Cordell Hull Lake Open House Tours (2020)
Cordell Hull Lake offers the public free guided tours of the Cordell Hull Dam Powerhouse and Lock. Tours are TBD.
Approximately two hours in length, the tour will begin at the Cordell Hull Lake Natural Resource Management Office, near the Carthage/Turkey Creek entrance. After guest check in and a brief talk about the natural resource management side, guests will then go to the powerhouse. Guiding guests through the facilities, Corps of Engineers personnel and volunteers will provide information about Cordell Hull Lake’s unique history, project purposes, recreational opportunities, fish and wildlife benefits, as well as, an up-close look of the dam and powerhouse facilities.
Cordell Hull Lake Powerhouse, 150 Corps Lane, Carthage, Tennessee 37030.
From Carthage, Tenn., take TN-263 North for 1.1 miles. Turn right onto Corps Lane, then travel 1.5 miles. Park in the parking lot located on your right.
Cordell Hull Lake is named after one of America’s outstanding statesmen, Cordell Hull. Cordell Hull was born in a log cabin in the foothills of the Cumberland Mountains.
Hull served in the Tennessee and U.S. House of Representatives and in the U.S. Senate. He served as Secretary of State under President Franklin D. Roosevelt from 1933 to 1944 and negotiated the “Good Neighbor” policy toward Latin America. He was largely responsible for the creation of the United Nations. For his efforts towards promoting world peace and harmony, he was awarded a Nobel Peace Prize in 1945.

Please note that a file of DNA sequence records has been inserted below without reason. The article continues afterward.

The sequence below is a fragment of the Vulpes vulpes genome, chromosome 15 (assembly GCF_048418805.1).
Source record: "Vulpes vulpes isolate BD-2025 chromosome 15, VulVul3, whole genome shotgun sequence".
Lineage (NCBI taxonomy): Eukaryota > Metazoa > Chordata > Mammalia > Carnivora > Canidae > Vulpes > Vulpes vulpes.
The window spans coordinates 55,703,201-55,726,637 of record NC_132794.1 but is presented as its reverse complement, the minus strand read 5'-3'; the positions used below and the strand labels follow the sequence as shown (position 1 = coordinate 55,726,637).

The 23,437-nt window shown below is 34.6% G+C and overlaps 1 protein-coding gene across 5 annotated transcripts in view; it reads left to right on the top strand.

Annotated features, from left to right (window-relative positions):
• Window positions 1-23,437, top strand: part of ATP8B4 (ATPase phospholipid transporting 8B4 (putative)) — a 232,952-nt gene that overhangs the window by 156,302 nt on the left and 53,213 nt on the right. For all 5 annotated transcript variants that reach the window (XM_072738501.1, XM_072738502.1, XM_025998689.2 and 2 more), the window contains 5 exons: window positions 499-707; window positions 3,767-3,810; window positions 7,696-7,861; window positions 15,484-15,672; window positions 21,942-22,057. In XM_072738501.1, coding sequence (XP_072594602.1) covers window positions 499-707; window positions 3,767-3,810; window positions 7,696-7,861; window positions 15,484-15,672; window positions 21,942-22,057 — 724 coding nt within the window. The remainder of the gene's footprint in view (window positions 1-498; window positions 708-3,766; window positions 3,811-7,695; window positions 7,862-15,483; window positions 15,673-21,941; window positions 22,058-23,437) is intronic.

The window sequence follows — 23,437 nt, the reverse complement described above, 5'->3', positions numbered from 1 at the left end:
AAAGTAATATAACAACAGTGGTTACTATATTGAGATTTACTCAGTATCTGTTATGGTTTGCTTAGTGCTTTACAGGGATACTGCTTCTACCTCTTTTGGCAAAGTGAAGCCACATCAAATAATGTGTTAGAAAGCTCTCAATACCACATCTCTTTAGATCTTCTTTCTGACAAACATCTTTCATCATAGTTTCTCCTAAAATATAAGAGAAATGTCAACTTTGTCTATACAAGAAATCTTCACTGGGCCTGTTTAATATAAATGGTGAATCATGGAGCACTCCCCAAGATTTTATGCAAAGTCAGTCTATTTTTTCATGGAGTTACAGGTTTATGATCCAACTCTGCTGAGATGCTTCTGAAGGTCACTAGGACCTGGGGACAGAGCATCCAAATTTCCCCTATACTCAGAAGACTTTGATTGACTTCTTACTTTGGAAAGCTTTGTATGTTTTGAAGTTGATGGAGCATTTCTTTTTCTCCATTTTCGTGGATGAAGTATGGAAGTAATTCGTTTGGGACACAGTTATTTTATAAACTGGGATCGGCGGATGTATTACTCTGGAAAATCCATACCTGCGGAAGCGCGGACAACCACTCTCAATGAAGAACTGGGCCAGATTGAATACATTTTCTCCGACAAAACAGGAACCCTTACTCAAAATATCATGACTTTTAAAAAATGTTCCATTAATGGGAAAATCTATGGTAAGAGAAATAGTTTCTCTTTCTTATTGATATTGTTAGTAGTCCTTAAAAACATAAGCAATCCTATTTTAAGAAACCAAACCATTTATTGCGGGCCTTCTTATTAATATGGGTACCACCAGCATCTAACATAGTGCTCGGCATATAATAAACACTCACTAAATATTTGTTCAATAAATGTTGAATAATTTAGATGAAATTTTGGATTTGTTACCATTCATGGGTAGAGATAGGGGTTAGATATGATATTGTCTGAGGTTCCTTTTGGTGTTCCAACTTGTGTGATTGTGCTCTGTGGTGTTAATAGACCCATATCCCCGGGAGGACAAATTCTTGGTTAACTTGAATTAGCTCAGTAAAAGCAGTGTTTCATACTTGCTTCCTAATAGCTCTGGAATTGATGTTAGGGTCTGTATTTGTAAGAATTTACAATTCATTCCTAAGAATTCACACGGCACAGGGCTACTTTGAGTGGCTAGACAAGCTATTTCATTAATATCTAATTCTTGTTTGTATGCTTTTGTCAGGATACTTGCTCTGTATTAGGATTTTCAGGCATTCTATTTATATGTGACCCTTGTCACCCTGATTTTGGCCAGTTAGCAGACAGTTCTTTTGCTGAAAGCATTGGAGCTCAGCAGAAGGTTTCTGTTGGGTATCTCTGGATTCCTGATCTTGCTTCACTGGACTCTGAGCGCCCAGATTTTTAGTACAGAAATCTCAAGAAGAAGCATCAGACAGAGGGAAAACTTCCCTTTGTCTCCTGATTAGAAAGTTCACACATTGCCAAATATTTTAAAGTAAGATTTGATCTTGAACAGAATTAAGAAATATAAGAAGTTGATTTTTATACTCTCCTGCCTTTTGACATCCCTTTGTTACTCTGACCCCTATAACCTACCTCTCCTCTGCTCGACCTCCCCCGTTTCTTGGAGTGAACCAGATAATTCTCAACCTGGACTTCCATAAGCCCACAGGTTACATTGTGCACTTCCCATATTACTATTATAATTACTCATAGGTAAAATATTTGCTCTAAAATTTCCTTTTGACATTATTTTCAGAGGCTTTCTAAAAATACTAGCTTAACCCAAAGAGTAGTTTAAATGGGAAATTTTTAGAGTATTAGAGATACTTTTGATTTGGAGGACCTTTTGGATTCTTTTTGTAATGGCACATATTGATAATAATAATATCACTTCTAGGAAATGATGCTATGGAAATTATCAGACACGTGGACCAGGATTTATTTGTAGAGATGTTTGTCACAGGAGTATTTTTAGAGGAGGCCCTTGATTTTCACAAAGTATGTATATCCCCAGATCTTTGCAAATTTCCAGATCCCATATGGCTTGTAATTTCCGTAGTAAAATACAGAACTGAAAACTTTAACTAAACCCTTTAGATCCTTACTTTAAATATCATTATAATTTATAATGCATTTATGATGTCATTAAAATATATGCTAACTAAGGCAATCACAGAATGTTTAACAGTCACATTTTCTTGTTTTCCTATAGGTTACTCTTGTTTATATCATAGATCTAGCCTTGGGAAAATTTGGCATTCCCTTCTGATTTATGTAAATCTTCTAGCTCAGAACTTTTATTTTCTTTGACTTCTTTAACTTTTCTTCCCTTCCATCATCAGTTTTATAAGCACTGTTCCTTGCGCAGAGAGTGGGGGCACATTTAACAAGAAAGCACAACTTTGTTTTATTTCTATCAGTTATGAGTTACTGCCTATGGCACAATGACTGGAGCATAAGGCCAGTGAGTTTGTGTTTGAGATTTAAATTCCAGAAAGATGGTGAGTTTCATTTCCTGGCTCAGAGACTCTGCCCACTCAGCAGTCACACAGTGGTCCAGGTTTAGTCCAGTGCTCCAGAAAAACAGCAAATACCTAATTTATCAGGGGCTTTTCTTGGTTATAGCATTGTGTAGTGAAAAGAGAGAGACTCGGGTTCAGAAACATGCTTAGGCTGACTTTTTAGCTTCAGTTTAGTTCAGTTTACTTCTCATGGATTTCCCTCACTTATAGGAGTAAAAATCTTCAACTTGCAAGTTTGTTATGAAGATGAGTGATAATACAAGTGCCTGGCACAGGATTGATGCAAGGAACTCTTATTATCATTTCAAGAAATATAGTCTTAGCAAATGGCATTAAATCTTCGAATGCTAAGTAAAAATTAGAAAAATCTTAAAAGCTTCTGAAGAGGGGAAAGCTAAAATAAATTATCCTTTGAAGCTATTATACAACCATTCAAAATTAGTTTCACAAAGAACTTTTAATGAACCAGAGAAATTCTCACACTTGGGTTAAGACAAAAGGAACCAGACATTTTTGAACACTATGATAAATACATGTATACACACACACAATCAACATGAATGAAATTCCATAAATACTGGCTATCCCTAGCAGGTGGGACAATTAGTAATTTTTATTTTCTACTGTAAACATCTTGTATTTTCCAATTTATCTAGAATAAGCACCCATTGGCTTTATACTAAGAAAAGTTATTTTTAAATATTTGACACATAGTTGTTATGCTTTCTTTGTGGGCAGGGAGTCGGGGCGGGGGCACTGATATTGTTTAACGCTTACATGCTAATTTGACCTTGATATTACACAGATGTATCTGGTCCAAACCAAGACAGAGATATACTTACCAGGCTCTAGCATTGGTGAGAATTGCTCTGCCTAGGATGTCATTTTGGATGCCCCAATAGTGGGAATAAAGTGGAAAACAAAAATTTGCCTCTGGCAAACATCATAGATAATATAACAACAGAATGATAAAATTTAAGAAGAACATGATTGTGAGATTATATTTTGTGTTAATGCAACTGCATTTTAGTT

In recognition of his contributions to the people of the United States and the world, the Congress of the United States named this lake in honor of one of Tennessee’s finest.
Cordell Hull Lake is located at the base of the Highland Rim on the Cumberland River in Smith, Jackson, and Clay counties of middle Tennessee. The dam is located at river mile 313.5, about five miles upstream of the city of Carthage, Tenn. The project is one of the multipurpose projects in the Corps’ of Engineers’ coordinated plan for development of the water resources of the Cumberland River Basin.
Cordell Hull Lake was authorized by Congress through the River and Harbor Act of 1946. Construction of the project, designed and supervised by the U.S. Army Corps of Engineers, began in May 1963 and was completed for full beneficial use in November 1973.
The project is operated for the primary purposes of navigation, hydropower generation, and recreation. It provided an adequate river channel depth and modern lock facilities for through river traffic from above Nashville to the head of navigation near Celina, Tennessee. The power plant produces clean, safe, and efficient hydroelectric power. The lake provides an abundance of recreational opportunities.
The dam impounds the Cumberland River creating 67 river miles to the backwater of Celina, Tenn., while providing 381 miles of shoreline, and drains an area of 1,372 square miles.